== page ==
I used the jacket throughout the three days of assessing the silver expedition and it proved to be excellent at keeping me warm, free from condensation and dry from a light shower. All in all I would highly recommend this jacket and as it is considerably cheaper than my Millet jacket it is superb value for money. Well done to Montane on producing yet more excellent kit.

Since getting the jacket I have now used it extensively in various weathers and it has already become a favourite bit of kit. In the October 2011 Trail magazine they again ran their test on Soft Shells and the Montane Sabretooth came out as Trail Magazine Best Value and Trail Magazine Best in Test. It was the only jacket that got five stars in all the categories and the only jacket to come close was the Rab Vapour Rise Guide Jacket which is heavier, has less pockets and lost one star on performance. the only thing it does have is pit zips which can be useful so for seriously fast moving people this jacket may be a good option and Rab always make excellent kit so worth comparing.

The following technical information has been taken from the Montane Website:
The Montane Sabretooth Jacket is perfect for a range of outdoor activities, utilising Polartec Power Shield fabric for highly breathable water and windproof protection in a stretch fit for maximum comfort. This walking jacket also features a roll-away helmet hood with a wired peak and volume adjuster combined with a full length, reversed two way zip for additional protection.
Fabric: POLARTEC® Powershield®
Colour: Black / alpine red (zips)
Weight: 545g / 19.2oz (Size Medium)
RRP: £150.00

Monday, April 11, 2011

The Brenig Way

The Brenig way is a 32 mile route for walkers that goes from Corwen to Llyn Brenig. On leaving Corwen the route comes right through Cynwyd and is therefore very accessible from the centre and cottage.

The route has only just opened and takes walkers into some of the quietest parts of Denbighshire, where peaceful paths snake though natural woodlands and along steep sided river valleys.  It follows ancient drovers roads and passes even more ancient cairns, navigating its way through the Clocaenog Forest to reveal stunning views of the Clwydian range at Pincyn Llys and around Cyffylliog. It culminates in a steady, but isolated, climb along the Afon Clywedog, passing just a handful of houses, to reach Llyn Brenig at the Archaeological Trail.  This is the site of a Bronze Age burial ground, with several ritual cairns creating a sense of solitude against the stunning backdrop of Hiraethog and Snowdonia. A gentle walk around the lake is completed by walking across the Brenig dam to finish the walk at the Visitors Centre for a well-earned treat.
The route of the Brenig Way has been marked with distinctive waymarkers based on the stone cairns found along the way. It has been designed to be walked over two or three days in either direction.
By staying in the centre or cottage you would be able to complete the whole route over a couple of days and could do this with two vehicles. Due to the nature of the walk it is an  ideal route for both young people and adults. More information on the route can be found at If you get round to walking the route why not send us some photos or feedback so we can include it within the blog.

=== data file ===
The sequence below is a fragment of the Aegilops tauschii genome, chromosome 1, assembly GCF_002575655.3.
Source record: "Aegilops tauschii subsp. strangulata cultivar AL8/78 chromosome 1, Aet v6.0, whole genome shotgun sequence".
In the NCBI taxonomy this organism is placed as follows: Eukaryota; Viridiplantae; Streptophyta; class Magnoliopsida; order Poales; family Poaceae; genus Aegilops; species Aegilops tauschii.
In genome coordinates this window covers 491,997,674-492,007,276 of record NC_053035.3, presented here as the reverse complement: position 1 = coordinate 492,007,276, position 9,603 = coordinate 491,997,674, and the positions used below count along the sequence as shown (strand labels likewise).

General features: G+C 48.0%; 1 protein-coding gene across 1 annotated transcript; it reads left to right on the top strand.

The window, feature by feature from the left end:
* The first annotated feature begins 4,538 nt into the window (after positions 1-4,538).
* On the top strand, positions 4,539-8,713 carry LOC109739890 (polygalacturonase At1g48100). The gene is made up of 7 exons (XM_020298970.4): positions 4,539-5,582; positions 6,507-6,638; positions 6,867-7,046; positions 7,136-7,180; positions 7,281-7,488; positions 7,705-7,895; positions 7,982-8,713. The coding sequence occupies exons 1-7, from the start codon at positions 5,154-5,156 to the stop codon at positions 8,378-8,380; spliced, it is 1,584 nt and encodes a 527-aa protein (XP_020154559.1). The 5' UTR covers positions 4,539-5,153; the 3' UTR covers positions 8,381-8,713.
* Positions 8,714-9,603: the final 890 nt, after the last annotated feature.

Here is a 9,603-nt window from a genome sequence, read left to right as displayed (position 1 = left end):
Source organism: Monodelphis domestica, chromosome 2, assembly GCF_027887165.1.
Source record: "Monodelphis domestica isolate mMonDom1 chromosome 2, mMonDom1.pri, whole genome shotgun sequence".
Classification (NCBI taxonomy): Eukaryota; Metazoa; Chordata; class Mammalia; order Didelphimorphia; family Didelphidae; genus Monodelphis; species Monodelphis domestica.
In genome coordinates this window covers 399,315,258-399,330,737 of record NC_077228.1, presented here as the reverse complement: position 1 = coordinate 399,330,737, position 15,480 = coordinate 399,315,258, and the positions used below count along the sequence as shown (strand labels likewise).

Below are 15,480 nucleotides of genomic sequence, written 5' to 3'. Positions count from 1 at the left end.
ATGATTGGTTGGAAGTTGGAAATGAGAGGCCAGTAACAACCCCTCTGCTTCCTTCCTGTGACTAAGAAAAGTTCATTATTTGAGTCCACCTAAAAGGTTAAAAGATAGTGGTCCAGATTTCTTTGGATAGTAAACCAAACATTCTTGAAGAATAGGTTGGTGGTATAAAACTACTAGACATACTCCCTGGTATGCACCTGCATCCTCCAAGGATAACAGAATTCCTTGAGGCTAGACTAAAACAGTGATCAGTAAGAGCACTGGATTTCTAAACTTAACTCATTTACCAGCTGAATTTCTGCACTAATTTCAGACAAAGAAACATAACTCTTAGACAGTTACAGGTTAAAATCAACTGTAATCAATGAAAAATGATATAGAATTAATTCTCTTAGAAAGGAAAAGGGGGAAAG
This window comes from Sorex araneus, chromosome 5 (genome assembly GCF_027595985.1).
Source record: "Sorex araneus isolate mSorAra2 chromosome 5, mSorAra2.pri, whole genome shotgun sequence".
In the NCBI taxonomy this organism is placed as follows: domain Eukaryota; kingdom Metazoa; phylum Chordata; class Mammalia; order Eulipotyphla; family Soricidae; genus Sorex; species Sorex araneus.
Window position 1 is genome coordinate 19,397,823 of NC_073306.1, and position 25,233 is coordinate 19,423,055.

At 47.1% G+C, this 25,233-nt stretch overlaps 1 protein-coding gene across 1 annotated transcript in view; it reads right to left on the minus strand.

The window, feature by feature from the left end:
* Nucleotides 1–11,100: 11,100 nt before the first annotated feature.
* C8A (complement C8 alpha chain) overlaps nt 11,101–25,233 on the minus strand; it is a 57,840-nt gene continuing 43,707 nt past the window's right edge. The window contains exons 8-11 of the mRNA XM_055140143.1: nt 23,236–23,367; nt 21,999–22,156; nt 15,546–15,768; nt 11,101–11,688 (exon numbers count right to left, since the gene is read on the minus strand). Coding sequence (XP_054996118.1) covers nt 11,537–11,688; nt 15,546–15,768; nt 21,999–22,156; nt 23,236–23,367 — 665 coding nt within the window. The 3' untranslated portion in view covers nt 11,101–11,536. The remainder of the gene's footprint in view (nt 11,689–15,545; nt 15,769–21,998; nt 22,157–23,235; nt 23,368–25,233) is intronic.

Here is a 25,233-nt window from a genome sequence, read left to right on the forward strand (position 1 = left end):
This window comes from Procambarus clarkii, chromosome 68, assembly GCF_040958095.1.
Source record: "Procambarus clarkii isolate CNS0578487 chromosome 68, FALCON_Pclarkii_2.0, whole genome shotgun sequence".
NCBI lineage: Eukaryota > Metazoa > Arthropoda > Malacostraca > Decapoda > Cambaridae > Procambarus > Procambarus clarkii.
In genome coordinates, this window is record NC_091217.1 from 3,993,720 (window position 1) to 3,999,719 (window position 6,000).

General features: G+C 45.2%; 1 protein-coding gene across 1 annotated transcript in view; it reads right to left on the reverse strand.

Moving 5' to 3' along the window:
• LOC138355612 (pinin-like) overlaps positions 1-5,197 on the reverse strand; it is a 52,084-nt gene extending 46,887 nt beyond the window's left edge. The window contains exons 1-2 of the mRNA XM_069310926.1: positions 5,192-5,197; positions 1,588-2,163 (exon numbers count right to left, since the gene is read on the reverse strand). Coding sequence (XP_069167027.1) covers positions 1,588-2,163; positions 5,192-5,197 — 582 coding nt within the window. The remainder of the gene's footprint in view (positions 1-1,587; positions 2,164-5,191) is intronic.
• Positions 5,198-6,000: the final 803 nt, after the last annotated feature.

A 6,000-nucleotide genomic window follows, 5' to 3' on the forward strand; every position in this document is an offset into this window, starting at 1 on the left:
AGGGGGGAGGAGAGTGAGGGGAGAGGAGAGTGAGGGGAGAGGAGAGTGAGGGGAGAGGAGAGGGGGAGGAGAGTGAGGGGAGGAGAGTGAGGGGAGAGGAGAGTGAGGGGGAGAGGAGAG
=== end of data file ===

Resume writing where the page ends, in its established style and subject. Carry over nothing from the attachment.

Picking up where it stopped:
Llyn Brenig

Last time we were up at the centre we spent the afternoon visiting Llyn Brenig which is about ten miles from Cynwyd. Llyn Brenig is a large lake, surrounded by heather moorland and spruce forests. Most of the moorland around Brenig is in the Mynydd Hiraethog Site of Special Scientific Interest. The moorland management scheme within the area is regenerating black grouse.

At Llyn Brenig there is a large pay and display parking area and a visitors centre, shop and café which are open seven days a week in season and the café offers panoramic views of the lake. Within the visitors centre there is an audio visual programme that tells the story of Llyn Brenig which is steeped in history. Bronze age man used Brenig as a burial ground constructing cairn fields. Foundations of a 16th century farmhouses also form part of the site’s archaeological trail which is 2 miles long.

The sites two nature trails offers glimpses of Llyn Brenig’s wildlife and there is a walk that goes the whole way around the lake which is 10 ½ miles long and takes about four hours to complete. Bryn Maen has outstanding views of Snowdonia and the Berwyns, and there is a stream side picnic site at Pont y Brenig.

Bird hides offer the chance to see Mallard, teal, goldeneye with goosander seen in October and November. Also, hen harrier, merlin and peregrine can be seen from the hides.

There is a great outdoor play area which is free of charge.

Llyn Brenig is well worth a visit if staying at the centre and can be found by going back to the A5 and heading towards Betws Y Coed. After about 9 ½ miles you get to the right hand turn to Cerrigydrudion and you will see the brown tourist signs showing Llyn Brenig which you can follow right to the lake.